William Beveridge was a key figure in the modernization of British economic and social policy who published widely on unemployment and social security. Among his most notable works and reprinted in this set are, _Full Employment in a Free Society _, and _Pillars of Security_. Beveridge’s Report on social insurance was published in 1942. It proposed that all people of working age should pay a weekly national insurance contribution. In return, benefits would be paid to people who were sick, (...)
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  8.  17
    William H. Emory: Soldier-Scientist. David L. Norris, James C. Milligan, Odie B. Faulk.William H. Goetzmann - 2000 - Isis 91 (1):164-165.
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  9.  2
    The Guardians on Trial: The Reading Order of Plato's Dialogues From Euthyphro to Phaedo.William H. F. Altman - 2016 - Lexington Books.
    In this book, William H. F. Altman argues that it is not order of composition but reading order that makes Euthyphro, Apology of Socrates, Crito, and Phaedo “late dialogues,” and shows why Plato’s decision to interpolate the notoriously “late” Sophist and Statesman between Euthyphro and Apology deserves more respect from interpreters.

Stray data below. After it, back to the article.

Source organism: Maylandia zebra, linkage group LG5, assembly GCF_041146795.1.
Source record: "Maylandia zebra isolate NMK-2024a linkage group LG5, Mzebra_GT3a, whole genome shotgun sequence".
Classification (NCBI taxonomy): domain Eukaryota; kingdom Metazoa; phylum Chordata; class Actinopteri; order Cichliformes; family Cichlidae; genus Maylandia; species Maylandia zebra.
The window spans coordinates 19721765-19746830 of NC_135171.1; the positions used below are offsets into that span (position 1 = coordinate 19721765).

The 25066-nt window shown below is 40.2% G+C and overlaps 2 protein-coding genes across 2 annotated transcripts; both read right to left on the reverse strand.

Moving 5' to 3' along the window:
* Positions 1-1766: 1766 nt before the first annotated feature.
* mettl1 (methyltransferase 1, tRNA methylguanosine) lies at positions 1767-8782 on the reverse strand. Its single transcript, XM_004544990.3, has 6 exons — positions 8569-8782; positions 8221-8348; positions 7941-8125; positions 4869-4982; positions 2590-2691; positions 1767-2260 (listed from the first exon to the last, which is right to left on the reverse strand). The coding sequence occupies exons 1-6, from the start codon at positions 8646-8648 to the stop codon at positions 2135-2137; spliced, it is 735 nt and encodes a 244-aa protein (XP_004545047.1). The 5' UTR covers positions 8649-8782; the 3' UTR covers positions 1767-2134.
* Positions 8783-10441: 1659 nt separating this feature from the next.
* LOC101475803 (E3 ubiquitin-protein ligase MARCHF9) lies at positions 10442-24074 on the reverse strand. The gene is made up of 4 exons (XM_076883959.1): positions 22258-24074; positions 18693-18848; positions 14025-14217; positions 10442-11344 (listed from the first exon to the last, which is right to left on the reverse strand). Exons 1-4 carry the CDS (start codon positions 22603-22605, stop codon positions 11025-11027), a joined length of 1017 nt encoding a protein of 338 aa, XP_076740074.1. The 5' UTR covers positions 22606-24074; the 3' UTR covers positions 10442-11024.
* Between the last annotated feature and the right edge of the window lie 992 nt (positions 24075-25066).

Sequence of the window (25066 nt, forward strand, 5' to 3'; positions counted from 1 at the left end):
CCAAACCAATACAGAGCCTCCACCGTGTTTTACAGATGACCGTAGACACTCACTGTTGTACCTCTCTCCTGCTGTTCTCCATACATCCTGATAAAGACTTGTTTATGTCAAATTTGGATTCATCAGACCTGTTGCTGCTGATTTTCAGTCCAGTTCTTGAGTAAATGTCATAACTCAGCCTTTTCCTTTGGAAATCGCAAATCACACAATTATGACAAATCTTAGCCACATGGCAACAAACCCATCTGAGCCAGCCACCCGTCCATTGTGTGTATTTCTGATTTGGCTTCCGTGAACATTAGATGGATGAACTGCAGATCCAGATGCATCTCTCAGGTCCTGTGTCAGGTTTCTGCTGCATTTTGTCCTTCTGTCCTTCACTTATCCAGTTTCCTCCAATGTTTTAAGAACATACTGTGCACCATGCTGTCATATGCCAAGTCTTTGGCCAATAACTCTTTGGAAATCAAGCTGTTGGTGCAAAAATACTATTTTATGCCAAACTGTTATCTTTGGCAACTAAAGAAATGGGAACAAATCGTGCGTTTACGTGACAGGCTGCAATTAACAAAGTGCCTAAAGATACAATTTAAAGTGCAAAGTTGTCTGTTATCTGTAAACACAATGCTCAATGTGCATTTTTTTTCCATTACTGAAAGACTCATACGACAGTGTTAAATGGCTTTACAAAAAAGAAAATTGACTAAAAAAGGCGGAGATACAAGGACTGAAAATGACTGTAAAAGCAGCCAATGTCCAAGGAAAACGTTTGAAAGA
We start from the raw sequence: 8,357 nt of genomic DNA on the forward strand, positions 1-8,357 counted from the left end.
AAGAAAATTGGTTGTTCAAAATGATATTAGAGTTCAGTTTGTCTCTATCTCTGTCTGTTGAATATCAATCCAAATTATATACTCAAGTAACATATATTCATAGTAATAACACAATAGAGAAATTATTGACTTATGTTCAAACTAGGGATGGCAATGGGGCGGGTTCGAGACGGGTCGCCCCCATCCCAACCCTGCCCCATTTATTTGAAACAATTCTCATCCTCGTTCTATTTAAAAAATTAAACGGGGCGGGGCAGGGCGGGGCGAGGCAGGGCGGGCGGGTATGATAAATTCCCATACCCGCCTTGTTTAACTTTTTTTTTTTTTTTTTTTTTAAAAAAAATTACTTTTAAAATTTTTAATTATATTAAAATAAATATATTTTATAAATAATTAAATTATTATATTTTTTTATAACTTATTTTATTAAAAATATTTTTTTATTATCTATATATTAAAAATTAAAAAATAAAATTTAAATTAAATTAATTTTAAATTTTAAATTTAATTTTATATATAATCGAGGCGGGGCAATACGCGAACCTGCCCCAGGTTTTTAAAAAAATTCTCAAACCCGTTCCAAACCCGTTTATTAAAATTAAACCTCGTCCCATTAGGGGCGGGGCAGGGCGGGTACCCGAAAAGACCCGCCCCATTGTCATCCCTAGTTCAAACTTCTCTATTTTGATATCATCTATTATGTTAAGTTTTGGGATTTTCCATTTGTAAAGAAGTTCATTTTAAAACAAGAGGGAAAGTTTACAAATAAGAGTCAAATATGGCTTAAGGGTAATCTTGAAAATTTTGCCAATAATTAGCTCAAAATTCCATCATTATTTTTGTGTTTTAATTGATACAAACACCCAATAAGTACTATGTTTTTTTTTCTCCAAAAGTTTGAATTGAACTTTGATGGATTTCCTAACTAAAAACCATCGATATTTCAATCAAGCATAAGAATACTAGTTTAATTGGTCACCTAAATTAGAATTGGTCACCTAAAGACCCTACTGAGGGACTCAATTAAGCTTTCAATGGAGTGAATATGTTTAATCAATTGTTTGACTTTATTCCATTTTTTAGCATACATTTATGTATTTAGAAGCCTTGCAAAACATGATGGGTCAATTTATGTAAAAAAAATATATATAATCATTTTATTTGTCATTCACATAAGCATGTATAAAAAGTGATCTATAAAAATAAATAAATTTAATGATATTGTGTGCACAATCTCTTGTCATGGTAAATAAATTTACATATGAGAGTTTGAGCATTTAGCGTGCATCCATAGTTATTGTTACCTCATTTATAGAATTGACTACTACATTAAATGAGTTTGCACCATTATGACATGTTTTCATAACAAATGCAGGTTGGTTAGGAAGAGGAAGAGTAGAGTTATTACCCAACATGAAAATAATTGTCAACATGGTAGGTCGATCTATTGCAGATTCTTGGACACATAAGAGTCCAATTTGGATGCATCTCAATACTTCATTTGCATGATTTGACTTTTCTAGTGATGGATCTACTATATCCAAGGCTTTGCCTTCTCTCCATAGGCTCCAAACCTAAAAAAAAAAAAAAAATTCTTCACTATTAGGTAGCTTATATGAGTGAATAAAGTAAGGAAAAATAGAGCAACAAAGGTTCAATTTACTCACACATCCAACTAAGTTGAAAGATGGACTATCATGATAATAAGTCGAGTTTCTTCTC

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  10.  22
    Human Sexual Inadequacy. By William H. Masters and Virginia E. Johnson. Pp. X + 467. (Churchill, London, 1970.) Price £5.25. [REVIEW]William H. James - 1971 - Journal of Biosocial Science 3 (3):339-341.
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  11.  29
    Religious Commitment and the Logical Status of Doctrines: WILLIAM H. AUSTIN.William H. Austin - 1973 - Religious Studies 9 (1):39-48.
    The great Falsification Debate about the logical status of religious beliefs seems fairly quiescent at present. Most philosophers of religion have opted for one or the other of two opposite responses to the falsificationists' challenge.
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  12.  1
    The Guardians in Action: Plato the Teacher and the Post-Republic Dialogues From Timaeus to Theaetetus.William H. F. Altman - 2016 - Lexington Books.
    In this book, William H. F. Altman considers the pedagogical connections behind the post-Republic dialogues from Timaeus to Theaetetus in the context of their Reading Order.
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  13. Is Hypocrisy a Problem for Consequentialism?: William H. Shaw.William H. Shaw - 1999 - Utilitas 11 (3):340-346.